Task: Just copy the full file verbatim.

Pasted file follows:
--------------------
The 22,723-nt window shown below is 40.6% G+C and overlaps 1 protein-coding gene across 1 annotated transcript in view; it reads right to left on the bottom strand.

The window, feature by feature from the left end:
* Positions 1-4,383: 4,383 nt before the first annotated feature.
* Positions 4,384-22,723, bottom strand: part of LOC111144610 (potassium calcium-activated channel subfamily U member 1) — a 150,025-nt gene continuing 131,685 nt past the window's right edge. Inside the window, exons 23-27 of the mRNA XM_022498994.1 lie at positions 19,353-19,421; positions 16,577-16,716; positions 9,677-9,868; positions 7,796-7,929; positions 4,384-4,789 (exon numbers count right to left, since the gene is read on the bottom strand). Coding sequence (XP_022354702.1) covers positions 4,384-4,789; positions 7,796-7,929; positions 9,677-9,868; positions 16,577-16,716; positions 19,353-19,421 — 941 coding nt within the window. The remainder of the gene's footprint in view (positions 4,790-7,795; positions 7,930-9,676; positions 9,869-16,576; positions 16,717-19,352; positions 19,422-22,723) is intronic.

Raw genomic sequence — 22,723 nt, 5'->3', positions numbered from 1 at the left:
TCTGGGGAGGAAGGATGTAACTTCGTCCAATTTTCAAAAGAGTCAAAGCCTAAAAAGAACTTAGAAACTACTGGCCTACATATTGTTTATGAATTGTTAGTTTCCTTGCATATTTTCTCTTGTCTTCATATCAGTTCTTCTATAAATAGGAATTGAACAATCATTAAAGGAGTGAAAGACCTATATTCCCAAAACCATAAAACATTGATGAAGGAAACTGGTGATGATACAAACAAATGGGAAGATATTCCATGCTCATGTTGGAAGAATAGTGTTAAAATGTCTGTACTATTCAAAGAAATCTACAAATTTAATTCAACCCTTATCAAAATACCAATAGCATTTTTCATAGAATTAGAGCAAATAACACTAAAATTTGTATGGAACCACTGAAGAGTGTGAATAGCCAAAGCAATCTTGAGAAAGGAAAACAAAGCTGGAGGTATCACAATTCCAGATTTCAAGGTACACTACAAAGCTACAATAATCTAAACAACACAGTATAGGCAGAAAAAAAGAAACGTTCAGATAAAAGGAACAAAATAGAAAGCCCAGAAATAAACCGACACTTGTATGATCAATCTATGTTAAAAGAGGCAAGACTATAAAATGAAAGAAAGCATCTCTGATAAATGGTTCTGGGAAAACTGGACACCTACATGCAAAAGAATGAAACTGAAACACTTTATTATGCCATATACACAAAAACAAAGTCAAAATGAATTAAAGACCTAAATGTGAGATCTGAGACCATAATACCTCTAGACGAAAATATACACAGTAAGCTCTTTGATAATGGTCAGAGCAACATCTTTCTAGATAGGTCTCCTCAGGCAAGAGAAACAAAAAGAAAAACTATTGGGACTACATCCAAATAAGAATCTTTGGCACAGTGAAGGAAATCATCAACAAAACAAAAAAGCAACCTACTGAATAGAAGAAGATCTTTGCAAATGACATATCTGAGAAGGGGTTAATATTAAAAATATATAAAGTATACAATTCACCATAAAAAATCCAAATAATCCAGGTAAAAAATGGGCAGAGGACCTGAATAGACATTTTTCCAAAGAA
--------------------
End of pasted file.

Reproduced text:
The 22,723-nt window shown below is 40.6% G+C and overlaps 1 protein-coding gene across 1 annotated transcript in view; it reads right to left on the bottom strand.

The window, feature by feature from the left end:
* Positions 1-4,383: 4,383 nt before the first annotated feature.
* Positions 4,384-22,723, bottom strand: part of LOC111144610 (potassium calcium-activated channel subfamily U member 1) — a 150,025-nt gene continuing 131,685 nt past the window's right edge. Inside the window, exons 23-27 of the mRNA XM_022498994.1 lie at positions 19,353-19,421; positions 16,577-16,716; positions 9,677-9,868; positions 7,796-7,929; positions 4,384-4,789 (exon numbers count right to left, since the gene is read on the bottom strand). Coding sequence (XP_022354702.1) covers positions 4,384-4,789; positions 7,796-7,929; positions 9,677-9,868; positions 16,577-16,716; positions 19,353-19,421 — 941 coding nt within the window. The remainder of the gene's footprint in view (positions 4,790-7,795; positions 7,930-9,676; positions 9,869-16,576; positions 16,717-19,352; positions 19,422-22,723) is intronic.

Raw genomic sequence — 22,723 nt, 5'->3', positions numbered from 1 at the left:
TCTGGGGAGGAAGGATGTAACTTCGTCCAATTTTCAAAAGAGTCAAAGCCTAAAAAGAACTTAGAAACTACTGGCCTACATATTGTTTATGAATTGTTAGTTTCCTTGCATATTTTCTCTTGTCTTCATATCAGTTCTTCTATAAATAGGAATTGAACAATCATTAAAGGAGTGAAAGACCTATATTCCCAAAACCATAAAACATTGATGAAGGAAACTGGTGATGATACAAACAAATGGGAAGATATTCCATGCTCATGTTGGAAGAATAGTGTTAAAATGTCTGTACTATTCAAAGAAATCTACAAATTTAATTCAACCCTTATCAAAATACCAATAGCATTTTTCATAGAATTAGAGCAAATAACACTAAAATTTGTATGGAACCACTGAAGAGTGTGAATAGCCAAAGCAATCTTGAGAAAGGAAAACAAAGCTGGAGGTATCACAATTCCAGATTTCAAGGTACACTACAAAGCTACAATAATCTAAACAACACAGTATAGGCAGAAAAAAAGAAACGTTCAGATAAAAGGAACAAAATAGAAAGCCCAGAAATAAACCGACACTTGTATGATCAATCTATGTTAAAAGAGGCAAGACTATAAAATGAAAGAAAGCATCTCTGATAAATGGTTCTGGGAAAACTGGACACCTACATGCAAAAGAATGAAACTGAAACACTTTATTATGCCATATACACAAAAACAAAGTCAAAATGAATTAAAGACCTAAATGTGAGATCTGAGACCATAATACCTCTAGACGAAAATATACACAGTAAGCTCTTTGATAATGGTCAGAGCAACATCTTTCTAGATAGGTCTCCTCAGGCAAGAGAAACAAAAAGAAAAACTATTGGGACTACATCCAAATAAGAATCTTTGGCACAGTGAAGGAAATCATCAACAAAACAAAAAAGCAACCTACTGAATAGAAGAAGATCTTTGCAAATGACATATCTGAGAAGGGGTTAATATTAAAAATATATAAAGTATACAATTCACCATAAAAAATCCAAATAATCCAGGTAAAAAATGGGCAGAGGACCTGAATAGACATTTTTCCAAAGAA